Lashon HaKodesh

I am not sure how it happened, but I ended up at a webinar yesterday for a Hebrew reading class. I have studied Biblical Hebrew and yet, due to lack of use, I have forgotten much of what I learned. The class I attended yesterday online was terrific! It is the least expensive class I have run into and it was effective:  I really learned some things that I did not know. That being said, I will recommend it to you.  They even have a class where they guarantee that you can read Hebrew in 2 hours. I didn’t take that particular class, but based on what I have seen from Seth so far, I wouldn’t doubt it!


Give it a shot..I sure did!



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The buzz

I am so at a loss for words..I have wanted to write so many times in the past week or so, but I just couldn’t do it.

I am sick at heart, sick to my stomach, sick all over. It is too late to stop the wheels from turning. Several weeks ago I found myself torn between a discussion of all the good that is coming and all the bad that is coming. Both stories have merit, but the icky stuff wins the ratings wars, doesn’t it?

I can say with a great deal of assurance that Mr. Obama will get the ratings, but he will be neck-deep in the icky stuff. Actually, he will be exempt, at least for a time, from the icky. It will be me and you, neck-deep in the results of Obama’s behavior. The other night, Obama walked out on Prime Minister Netanyahu, refusing to dine with him. His Royal Haughtiness snubbed Mr. Netanyahu, treating him with utter disrespect. In my opinion, BHO has called a famine down on the USA. On the same note, I read an interesting article this morning, excerpt:

The crisis of the disappearing honeybees, which has baffled scientists for four years now, is getting worse. A federal survey indicates a heavy bee die-of (die-off) this winter, and at the same time, a new study shows that honeybees’ pollen and hives are laden with pesticides. …Scientists, and the government, are understandably concerned about the loss of bees as they play an important, vital role in our food supply. One-third of the human diet is from plants that require pollination from honeybees.  full article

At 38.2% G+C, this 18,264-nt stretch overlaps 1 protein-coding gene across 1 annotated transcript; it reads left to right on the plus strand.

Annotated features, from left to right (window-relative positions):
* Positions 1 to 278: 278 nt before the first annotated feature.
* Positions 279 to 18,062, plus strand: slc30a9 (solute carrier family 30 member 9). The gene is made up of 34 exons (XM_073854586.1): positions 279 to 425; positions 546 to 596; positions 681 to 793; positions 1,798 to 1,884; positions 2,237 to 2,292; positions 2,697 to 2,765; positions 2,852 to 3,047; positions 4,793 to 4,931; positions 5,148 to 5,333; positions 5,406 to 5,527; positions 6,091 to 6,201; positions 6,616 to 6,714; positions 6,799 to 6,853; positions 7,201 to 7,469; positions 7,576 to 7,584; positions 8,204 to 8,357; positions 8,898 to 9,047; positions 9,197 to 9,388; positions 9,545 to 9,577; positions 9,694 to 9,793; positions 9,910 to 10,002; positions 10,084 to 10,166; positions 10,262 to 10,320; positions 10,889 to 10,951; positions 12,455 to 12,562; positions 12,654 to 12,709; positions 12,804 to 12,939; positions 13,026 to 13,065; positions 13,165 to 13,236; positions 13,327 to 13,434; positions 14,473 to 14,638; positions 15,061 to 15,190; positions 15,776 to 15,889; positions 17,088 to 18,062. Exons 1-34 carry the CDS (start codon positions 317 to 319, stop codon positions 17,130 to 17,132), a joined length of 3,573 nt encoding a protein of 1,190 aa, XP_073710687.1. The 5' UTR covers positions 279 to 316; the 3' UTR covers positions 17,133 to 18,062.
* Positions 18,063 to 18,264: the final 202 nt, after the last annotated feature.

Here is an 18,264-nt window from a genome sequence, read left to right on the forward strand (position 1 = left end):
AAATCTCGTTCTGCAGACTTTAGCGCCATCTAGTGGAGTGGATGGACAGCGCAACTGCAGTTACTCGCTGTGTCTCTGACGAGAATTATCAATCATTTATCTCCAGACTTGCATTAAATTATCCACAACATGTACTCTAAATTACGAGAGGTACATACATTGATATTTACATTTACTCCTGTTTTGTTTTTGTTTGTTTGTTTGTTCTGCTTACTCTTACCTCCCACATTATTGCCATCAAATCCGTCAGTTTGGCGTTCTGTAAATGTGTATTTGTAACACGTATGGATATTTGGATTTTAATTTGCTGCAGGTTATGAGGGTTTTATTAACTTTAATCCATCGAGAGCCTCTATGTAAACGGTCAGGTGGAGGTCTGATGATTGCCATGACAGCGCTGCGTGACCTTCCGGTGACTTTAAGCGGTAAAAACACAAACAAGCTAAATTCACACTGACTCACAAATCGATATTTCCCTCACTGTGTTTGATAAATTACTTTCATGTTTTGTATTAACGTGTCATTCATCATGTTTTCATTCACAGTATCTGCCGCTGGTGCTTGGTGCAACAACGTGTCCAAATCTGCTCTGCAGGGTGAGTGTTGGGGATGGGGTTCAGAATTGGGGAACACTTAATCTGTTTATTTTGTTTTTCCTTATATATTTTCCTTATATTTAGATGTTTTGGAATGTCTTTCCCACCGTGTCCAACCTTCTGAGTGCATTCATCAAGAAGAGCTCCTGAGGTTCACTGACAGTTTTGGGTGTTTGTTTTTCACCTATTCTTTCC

So, Mr. President, you don’t want to dine with the The Jew? Then maybe you won’t be dining at all. This result would certainly be in keeping with the prophets of Israel, all of whom make reference to a time of famine coming on the world. Of further interest, the seven species of Israel (grape, olive, wheat, barley, fig, date, pomegranate) do not require bees for pollination. There could be a complete bee die-off, and Israel’s table would be bountiful. Something to think about…


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March 16, 2010: International Temple Mount Awareness Day

Next Tuesday is International Temple Mount Awareness Day. Drawing attention to the fact that only Moslems are allowed to pray on the Mount is crucial. The Temple is to be a house of prayer for all people, not some people.

March 16th is Nissan 1, the anniversary of the dedication of the Tabernacle in the wilderness, the first day of the  Divine service by the Levitical/Aaronic priesthood, and the first time the Divine Presence (the Glory, the Shekinah) rested in the Tabernacle.

The Temple Institute in Jerusalem is calling on everyone, Jew and gentile alike, to ascend the Temple Mount, in accordance with halachot, on that day in order that the God of Israel would know that his people mean business with getting the Temple rebuilt. For additional information for the aliyah to the Temp le Mount, please see the excellent info at: .

If you are concerned that Jews, Christians and anyone else who wants to go to the Temple Mount be allowed to, please let your concerns be known directly to the Prime Minister’s office:

  Telephone number: 011-972-02-6705555